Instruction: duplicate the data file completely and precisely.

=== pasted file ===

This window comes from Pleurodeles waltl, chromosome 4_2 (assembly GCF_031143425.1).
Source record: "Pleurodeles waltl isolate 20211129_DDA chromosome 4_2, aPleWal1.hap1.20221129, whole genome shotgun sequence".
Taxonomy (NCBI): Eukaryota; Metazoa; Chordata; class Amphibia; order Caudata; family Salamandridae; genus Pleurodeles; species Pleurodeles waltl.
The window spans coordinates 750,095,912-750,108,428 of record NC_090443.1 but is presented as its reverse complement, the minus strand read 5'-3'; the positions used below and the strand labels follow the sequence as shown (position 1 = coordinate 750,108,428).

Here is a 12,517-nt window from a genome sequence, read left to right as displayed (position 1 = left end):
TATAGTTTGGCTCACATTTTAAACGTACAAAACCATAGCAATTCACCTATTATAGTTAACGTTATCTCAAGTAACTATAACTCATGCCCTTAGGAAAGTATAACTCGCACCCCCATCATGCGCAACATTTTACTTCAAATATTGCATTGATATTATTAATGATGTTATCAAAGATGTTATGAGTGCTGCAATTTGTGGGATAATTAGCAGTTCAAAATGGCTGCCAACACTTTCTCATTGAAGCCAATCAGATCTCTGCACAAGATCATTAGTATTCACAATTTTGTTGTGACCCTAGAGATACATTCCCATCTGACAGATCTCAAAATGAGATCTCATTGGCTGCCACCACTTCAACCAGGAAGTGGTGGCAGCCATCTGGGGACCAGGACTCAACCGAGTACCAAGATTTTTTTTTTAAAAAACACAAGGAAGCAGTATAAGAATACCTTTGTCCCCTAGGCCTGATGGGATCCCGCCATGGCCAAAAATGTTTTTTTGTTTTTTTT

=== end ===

This window comes from Pleurodeles waltl, chromosome 4_2 (assembly GCF_031143425.1).
Source record: "Pleurodeles waltl isolate 20211129_DDA chromosome 4_2, aPleWal1.hap1.20221129, whole genome shotgun sequence".
Taxonomy (NCBI): Eukaryota; Metazoa; Chordata; class Amphibia; order Caudata; family Salamandridae; genus Pleurodeles; species Pleurodeles waltl.
The window spans coordinates 750,095,912-750,108,428 of record NC_090443.1 but is presented as its reverse complement, the minus strand read 5'-3'; the positions used below and the strand labels follow the sequence as shown (position 1 = coordinate 750,108,428).

Here is a 12,517-nt window from a genome sequence, read left to right as displayed (position 1 = left end):
TATAGTTTGGCTCACATTTTAAACGTACAAAACCATAGCAATTCACCTATTATAGTTAACGTTATCTCAAGTAACTATAACTCATGCCCTTAGGAAAGTATAACTCGCACCCCCATCATGCGCAACATTTTACTTCAAATATTGCATTGATATTATTAATGATGTTATCAAAGATGTTATGAGTGCTGCAATTTGTGGGATAATTAGCAGTTCAAAATGGCTGCCAACACTTTCTCATTGAAGCCAATCAGATCTCTGCACAAGATCATTAGTATTCACAATTTTGTTGTGACCCTAGAGATACATTCCCATCTGACAGATCTCAAAATGAGATCTCATTGGCTGCCACCACTTCAACCAGGAAGTGGTGGCAGCCATCTGGGGACCAGGACTCAACCGAGTACCAAGATTTTTTTTTTAAAAAACACAAGGAAGCAGTATAAGAATACCTTTGTCCCCTAGGCCTGATGGGATCCCGCCATGGCCAAAAATGTTTTTTTGTTTTTTTT